Ryanair Offers Lies to Consumers – At No Extra Charge

Every now and then, Ryanair do something to melt people. There was changing the cabin bag policy so you now have to pay to be ‘priority’ to get anything bigger than a lunch bag on board. Then, they added the small text to “check-in 60 days before your flight for peace of mind” saying *if you pay extra, else, you can wait til 48 hours before. And let’s not forget the time they tried to charge for toilets. Bloons. 

But now, to put the icing on the cake – oh, that’ll be extra, sorry. They’ve been called out for Greenwashing. Honestly, like.

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You’ve probably heard or seen the ads, where Ryanair claim to have ” the lowest carbon emissions of any major airline”, and the tagline of “Europe’s lowest fares, lowest emissions airline”. Yeah, I was suspicious too. I thought, “hmm, that’s not like Ryanair to actually have something GOOD to say? but, I gave them the benefit of the doubt. Maybe all those extra charges paid for some better petrol or something.

But, nope. I was wrong. Well, I was wrong to believe it, but I was right to be suspicious. Because, well, let’s face it, I’m never wrong. Pffft. 

But, today came the news that the spoil-sports our dear friends, the ASA, banned the ads because they weren’t actually accurate or provable. Basically, they were lies. 

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Behold, propaganda an ad

The story kinda changes depending on which news source you use. Shock. The first one I read made it sound like Ryanair were actually telling the truth, because they compared their emissions to “four other large European airlines”. Whereas, the good old Guardian added a lil extra detail, that they “didn’t include some well-known airlines”.

So, I’m going to do y’all a favour and be the dependable news source that you know I am. First, let’s clarify a few things:

 1. “Lowest carbon emissions of any major airline”  means “lower than a couple”  

 2.  “Major airline” isn’t actually like a specific or agreed term. I mean, they probably ALL think they’re pretty major. And totally awesome.  

3. “Low CO2” means, “lower than average”

4. These CO2 emissions weren’t measured by the amount of CO2 emitted, but the “CO2 emissions per passenger, per kilometre“. Ryanair have less CO2 emissions per passenger than other airlines, because they have more passengers than other airlines. Hence why there’s no legroom. 

5. “Europe’s lowest fares, lowest emissions airline” AKA: “One of the EU’s Top 10 Carbon Emitters”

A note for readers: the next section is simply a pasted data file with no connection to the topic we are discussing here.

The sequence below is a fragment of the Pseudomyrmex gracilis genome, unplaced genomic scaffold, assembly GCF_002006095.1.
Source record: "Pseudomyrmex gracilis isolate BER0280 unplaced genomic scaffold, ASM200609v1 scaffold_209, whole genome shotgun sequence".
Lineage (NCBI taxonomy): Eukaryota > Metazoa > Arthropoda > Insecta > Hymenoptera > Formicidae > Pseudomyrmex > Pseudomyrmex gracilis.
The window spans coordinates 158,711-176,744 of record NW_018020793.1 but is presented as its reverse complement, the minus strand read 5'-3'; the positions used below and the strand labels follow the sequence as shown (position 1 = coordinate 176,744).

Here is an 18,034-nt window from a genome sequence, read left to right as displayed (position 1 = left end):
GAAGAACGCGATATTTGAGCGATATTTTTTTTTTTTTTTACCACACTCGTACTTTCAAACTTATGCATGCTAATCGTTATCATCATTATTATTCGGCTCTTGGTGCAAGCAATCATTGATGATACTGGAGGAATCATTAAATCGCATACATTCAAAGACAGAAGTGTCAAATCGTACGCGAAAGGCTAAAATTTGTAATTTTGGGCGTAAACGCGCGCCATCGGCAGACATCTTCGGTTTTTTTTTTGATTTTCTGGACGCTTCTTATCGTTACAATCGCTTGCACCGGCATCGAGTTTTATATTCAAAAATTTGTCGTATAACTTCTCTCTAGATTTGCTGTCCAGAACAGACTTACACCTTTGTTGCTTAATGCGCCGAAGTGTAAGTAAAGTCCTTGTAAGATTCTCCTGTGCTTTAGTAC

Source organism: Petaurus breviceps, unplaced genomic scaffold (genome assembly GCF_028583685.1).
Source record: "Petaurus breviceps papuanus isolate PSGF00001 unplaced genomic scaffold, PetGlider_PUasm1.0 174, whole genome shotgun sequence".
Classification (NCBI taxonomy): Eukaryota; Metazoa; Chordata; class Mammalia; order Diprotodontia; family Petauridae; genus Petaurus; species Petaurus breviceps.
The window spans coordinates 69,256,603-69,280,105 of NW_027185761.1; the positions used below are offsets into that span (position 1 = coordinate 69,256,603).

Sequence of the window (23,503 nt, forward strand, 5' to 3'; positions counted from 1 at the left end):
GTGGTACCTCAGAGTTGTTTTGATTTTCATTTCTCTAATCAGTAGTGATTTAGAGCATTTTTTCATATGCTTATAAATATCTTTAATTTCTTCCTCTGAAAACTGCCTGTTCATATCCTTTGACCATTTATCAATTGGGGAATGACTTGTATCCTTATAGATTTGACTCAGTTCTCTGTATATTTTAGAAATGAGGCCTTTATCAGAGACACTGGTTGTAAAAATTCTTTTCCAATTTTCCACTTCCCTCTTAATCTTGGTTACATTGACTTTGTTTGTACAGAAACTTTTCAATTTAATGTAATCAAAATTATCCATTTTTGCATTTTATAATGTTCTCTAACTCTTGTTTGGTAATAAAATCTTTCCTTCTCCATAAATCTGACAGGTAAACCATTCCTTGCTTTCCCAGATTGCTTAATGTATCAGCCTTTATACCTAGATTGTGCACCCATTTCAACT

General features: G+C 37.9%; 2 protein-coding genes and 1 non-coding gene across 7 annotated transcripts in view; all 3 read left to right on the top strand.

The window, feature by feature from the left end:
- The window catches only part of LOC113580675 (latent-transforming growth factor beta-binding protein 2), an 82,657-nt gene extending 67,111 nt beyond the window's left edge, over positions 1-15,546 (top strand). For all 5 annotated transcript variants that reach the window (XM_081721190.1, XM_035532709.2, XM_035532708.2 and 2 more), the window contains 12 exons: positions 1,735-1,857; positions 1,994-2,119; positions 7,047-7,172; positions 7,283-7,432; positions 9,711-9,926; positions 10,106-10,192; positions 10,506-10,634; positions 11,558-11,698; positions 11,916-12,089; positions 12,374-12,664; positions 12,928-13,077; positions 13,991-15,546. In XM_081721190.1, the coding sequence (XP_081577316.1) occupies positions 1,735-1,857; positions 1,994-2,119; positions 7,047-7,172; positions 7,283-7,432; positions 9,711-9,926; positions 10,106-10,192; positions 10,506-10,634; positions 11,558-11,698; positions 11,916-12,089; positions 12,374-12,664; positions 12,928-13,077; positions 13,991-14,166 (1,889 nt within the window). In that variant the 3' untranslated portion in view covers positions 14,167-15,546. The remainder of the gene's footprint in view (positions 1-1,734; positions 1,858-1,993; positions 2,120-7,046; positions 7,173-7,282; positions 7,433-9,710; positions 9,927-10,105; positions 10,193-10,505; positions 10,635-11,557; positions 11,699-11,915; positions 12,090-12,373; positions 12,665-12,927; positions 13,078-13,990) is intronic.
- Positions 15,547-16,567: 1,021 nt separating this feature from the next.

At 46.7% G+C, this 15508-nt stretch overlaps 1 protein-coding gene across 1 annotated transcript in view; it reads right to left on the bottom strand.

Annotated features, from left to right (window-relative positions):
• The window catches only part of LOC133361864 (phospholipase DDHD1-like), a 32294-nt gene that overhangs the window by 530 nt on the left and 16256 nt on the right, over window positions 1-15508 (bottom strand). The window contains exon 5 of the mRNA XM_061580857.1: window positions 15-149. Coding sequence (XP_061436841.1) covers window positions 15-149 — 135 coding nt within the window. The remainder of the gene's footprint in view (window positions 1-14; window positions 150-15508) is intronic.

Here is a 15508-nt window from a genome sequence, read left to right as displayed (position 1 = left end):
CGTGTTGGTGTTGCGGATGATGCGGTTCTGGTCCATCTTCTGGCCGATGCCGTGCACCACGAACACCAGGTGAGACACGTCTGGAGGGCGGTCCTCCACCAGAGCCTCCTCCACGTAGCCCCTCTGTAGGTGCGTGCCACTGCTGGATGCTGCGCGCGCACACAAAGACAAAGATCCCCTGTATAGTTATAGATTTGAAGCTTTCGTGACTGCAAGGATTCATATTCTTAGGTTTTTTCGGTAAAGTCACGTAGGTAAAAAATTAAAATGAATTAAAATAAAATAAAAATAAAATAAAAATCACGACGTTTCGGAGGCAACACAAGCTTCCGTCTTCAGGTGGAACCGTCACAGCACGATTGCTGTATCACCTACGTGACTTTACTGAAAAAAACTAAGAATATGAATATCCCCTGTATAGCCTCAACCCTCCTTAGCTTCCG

6. “The single most important thing any consumer can do to halve their carbon footprint is switch to Ryanair.” Well, *flexes hands*, considering aviation (planes) account for 12% of transport CO2 emissions, while road accounts for 74%, people would be A LOT BETTER walking, cycling, scooting, using public transport, sharing lifts or just driving less. Also bearing in mind that most people drive several times a day, and don’t FLY several times a day, what do you think would make more of a difference?

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Oh look, it’s Michael O’Leary.

So, Ryanair were called out and the ads are banned now. BUT, a lot of the damage is done. To the planet, I mean. I haven’t heard those ads in a while, but if I hadn’t have checked the news and saw that they were banned for being not true,  I would’ve kept thinking they were true.

That’s the thing with Greenwashing. It doesn’t matter if the ad’s banned or changed, people will just think that the replacement ads are the latest ad campaign. Some people will always remember the claims that were made, or remember at least, that at some time, Ryanair (or any of the other companies that use people’s concern for the death of the planet and humanity to spread propaganda and increase sales) released ads telling everyone that they were green. 

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Brands spend a hell of a lot of time and money creating advertising campaigns which promote lies, which then get banned and need either changed or replaced, then spend more time and money replacing them and doing PR recovery by making a tiny change like “oh, we’re going to reduce 13% of our plastic use by 2050” (at which stage we’ll be lucky if the Earth is still here). Instead of just, I don’t know, ACTUALLY DOING SOMETHING ENVIRONMENTALLY FRIENDLY.